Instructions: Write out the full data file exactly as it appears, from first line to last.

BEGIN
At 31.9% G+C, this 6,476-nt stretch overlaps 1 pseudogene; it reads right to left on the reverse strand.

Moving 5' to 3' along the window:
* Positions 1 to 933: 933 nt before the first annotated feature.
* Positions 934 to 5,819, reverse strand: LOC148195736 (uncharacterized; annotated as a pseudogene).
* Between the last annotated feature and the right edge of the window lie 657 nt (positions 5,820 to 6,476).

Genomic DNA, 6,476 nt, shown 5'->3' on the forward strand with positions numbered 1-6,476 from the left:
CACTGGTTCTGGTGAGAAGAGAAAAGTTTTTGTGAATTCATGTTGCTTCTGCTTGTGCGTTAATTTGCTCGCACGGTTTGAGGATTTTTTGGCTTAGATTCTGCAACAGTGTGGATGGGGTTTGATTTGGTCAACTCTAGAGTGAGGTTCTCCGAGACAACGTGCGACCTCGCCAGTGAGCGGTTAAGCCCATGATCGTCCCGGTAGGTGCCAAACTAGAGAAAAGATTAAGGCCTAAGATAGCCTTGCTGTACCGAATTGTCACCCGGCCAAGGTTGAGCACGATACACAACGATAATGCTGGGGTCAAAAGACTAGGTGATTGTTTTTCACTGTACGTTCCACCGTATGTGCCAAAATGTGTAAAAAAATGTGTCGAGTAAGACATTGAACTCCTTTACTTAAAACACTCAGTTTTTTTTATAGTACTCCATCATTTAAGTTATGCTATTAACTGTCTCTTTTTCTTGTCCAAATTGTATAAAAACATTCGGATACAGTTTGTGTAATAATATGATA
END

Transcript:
At 31.9% G+C, this 6,476-nt stretch overlaps 1 pseudogene; it reads right to left on the reverse strand.

Moving 5' to 3' along the window:
* Positions 1 to 933: 933 nt before the first annotated feature.
* Positions 934 to 5,819, reverse strand: LOC148195736 (uncharacterized; annotated as a pseudogene).
* Between the last annotated feature and the right edge of the window lie 657 nt (positions 5,820 to 6,476).

Genomic DNA, 6,476 nt, shown 5'->3' on the forward strand with positions numbered 1-6,476 from the left:
CACTGGTTCTGGTGAGAAGAGAAAAGTTTTTGTGAATTCATGTTGCTTCTGCTTGTGCGTTAATTTGCTCGCACGGTTTGAGGATTTTTTGGCTTAGATTCTGCAACAGTGTGGATGGGGTTTGATTTGGTCAACTCTAGAGTGAGGTTCTCCGAGACAACGTGCGACCTCGCCAGTGAGCGGTTAAGCCCATGATCGTCCCGGTAGGTGCCAAACTAGAGAAAAGATTAAGGCCTAAGATAGCCTTGCTGTACCGAATTGTCACCCGGCCAAGGTTGAGCACGATACACAACGATAATGCTGGGGTCAAAAGACTAGGTGATTGTTTTTCACTGTACGTTCCACCGTATGTGCCAAAATGTGTAAAAAAATGTGTCGAGTAAGACATTGAACTCCTTTACTTAAAACACTCAGTTTTTTTTATAGTACTCCATCATTTAAGTTATGCTATTAACTGTCTCTTTTTCTTGTCCAAATTGTATAAAAACATTCGGATACAGTTTGTGTAATAATATGATA